Siyabonga Ngwekazi's hefty tax bill headache

Siyabonga Ngwekazi is one of the celebrities who owe SARS.
Siyabonga Ngwekazi is one of the celebrities who owe SARS.
Image: Gallo Images / Frennie Shivambu

TV star and prolific producer Siyabonga Ngwekazi has joined a long list of Mzansi's top celebs who have been taken to court for their income tax affairs, after he was slapped with almost a R200,000 tax bill by the SA Revenue Services (SARS).

The taxman obtained judgment against the former Real Goboza presenter at the South Gauteng high court on February 4 after Ngwekazi allegedly failed to settle his outstanding tax dues. 

SARS also threatened to attach his assets by obtaining a writ of execution if he did not foot the bill.

According to court documents seen by Sunday World, SARS dragged the former V Entertainment host to court after he allegedly failed to comply with their final letter of demand they wrote to him in November last year to pay up.

The letter reads in parts: "According to the records of the SA Revenue Service (SARS), you have failed to settle in full your outstanding tax debt as follows: income tax debt totalling R170,494.80 which is made up of the following amount (s) R132,494 for assessed tax and R38,000 for administrative penalties."

Ngwekazi was requested to make full payment within 10 business days from the date of the letter of demand but has allegedly failed to do so.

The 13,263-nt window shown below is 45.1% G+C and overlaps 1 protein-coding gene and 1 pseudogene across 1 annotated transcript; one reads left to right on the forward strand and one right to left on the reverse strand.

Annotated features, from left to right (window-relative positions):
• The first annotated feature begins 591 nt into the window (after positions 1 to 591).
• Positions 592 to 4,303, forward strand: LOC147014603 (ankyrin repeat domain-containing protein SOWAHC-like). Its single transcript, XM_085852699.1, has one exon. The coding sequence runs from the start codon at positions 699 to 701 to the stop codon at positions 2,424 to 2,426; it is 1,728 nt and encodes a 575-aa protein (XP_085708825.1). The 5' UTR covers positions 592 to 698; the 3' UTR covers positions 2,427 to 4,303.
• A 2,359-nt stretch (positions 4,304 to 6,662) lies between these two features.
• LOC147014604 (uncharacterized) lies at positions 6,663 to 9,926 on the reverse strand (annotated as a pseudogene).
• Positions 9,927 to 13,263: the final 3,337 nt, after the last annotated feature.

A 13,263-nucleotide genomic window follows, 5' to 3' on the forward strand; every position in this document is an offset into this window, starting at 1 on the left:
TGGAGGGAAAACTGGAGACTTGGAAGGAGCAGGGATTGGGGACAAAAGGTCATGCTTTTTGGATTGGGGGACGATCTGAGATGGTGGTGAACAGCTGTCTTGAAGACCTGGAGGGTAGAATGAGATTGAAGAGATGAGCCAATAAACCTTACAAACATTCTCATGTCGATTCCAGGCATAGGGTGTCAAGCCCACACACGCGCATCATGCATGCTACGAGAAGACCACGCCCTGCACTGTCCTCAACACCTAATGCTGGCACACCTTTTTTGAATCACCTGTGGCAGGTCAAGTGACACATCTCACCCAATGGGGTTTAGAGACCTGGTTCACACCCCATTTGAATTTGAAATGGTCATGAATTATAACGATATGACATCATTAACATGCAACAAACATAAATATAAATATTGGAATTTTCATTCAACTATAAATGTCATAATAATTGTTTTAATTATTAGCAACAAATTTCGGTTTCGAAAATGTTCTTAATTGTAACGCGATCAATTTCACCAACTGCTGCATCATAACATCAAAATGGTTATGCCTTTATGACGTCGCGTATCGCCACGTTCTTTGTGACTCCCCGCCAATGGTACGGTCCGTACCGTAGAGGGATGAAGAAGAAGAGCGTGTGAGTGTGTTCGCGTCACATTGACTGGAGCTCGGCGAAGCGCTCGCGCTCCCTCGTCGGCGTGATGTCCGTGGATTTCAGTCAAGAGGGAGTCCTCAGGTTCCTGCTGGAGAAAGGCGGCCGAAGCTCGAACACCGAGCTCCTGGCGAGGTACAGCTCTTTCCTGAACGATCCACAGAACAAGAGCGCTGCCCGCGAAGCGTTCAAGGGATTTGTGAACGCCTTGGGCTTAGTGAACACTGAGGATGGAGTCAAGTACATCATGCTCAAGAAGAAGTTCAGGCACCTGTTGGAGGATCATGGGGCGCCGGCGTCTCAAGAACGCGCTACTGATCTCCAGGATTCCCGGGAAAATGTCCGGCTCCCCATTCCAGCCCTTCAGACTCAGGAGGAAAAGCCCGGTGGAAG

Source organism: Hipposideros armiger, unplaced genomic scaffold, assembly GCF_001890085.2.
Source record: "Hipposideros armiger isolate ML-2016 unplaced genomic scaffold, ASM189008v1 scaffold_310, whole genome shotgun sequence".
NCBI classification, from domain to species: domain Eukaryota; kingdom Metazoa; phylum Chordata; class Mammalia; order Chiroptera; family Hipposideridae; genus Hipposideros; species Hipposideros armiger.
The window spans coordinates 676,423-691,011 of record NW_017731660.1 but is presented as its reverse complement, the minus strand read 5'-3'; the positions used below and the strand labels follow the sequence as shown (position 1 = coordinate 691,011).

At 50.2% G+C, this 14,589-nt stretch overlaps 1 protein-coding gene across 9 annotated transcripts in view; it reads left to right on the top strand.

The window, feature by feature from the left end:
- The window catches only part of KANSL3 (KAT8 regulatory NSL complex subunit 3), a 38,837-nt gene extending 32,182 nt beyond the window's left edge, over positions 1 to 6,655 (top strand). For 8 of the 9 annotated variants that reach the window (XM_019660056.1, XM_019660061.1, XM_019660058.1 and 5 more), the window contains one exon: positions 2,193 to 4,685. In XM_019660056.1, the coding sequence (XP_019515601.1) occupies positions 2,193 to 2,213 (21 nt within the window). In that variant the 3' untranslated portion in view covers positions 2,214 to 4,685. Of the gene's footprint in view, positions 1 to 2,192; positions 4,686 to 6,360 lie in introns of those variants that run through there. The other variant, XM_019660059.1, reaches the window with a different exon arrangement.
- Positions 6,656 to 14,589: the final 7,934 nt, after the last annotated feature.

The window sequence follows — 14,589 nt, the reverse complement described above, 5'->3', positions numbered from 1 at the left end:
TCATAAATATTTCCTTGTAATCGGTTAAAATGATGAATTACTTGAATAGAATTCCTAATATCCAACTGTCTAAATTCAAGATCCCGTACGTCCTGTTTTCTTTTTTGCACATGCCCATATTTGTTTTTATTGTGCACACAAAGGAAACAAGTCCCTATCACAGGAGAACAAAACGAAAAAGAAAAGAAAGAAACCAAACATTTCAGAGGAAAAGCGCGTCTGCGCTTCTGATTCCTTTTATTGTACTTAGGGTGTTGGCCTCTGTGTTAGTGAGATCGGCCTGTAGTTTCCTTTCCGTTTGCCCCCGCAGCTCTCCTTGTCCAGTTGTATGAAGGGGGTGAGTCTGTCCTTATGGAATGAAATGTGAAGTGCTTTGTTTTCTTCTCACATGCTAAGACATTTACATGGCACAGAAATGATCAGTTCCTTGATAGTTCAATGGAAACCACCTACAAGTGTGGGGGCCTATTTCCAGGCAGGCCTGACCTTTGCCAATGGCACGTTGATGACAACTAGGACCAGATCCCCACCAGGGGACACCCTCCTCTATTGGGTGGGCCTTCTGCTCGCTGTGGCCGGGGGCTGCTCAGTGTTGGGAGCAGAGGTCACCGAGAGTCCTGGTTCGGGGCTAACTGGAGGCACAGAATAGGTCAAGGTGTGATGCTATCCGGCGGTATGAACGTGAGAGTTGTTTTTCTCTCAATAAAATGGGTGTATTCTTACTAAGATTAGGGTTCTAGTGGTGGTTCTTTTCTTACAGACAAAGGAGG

He was also given the option to make an arrangement to pay the amount in instalments if he was unable to pay in full or apply for a reduction for the amount owed.

Ngwekazi also had the opportunity to apply for a reduction for the amount he owed based on his living standards.

"Failure to make full payment or use the above remedies may result in the following actions and possibly others: SARS may appoint any third party who presently or in the future will owe you money or hold money for you to satisfy your tax debt with this money. A civil judgment being entered against you in which case a warrant of execution may be issued for the Sheriff of the Court to attach and sell your assets," reads the letter.

SARS also warned that penalties would be charged on his outstanding amount if he failed to pay up.

But Ngwekazi allegedly failed to meet any of these conditions and penalties increased from R38,000 to R40,500.

SARS spokesperson Sandile Memela said: SARS is not in a position to divulge specific information and details on the affairs of taxpayers. SARS is bound by chapter 6 of the Tax Administration Act [2011], dealing with confidentiality of information. Section 69 of the act provides for the secrecy of taxpayer information."

Ngwekazi failed to respond to questions .

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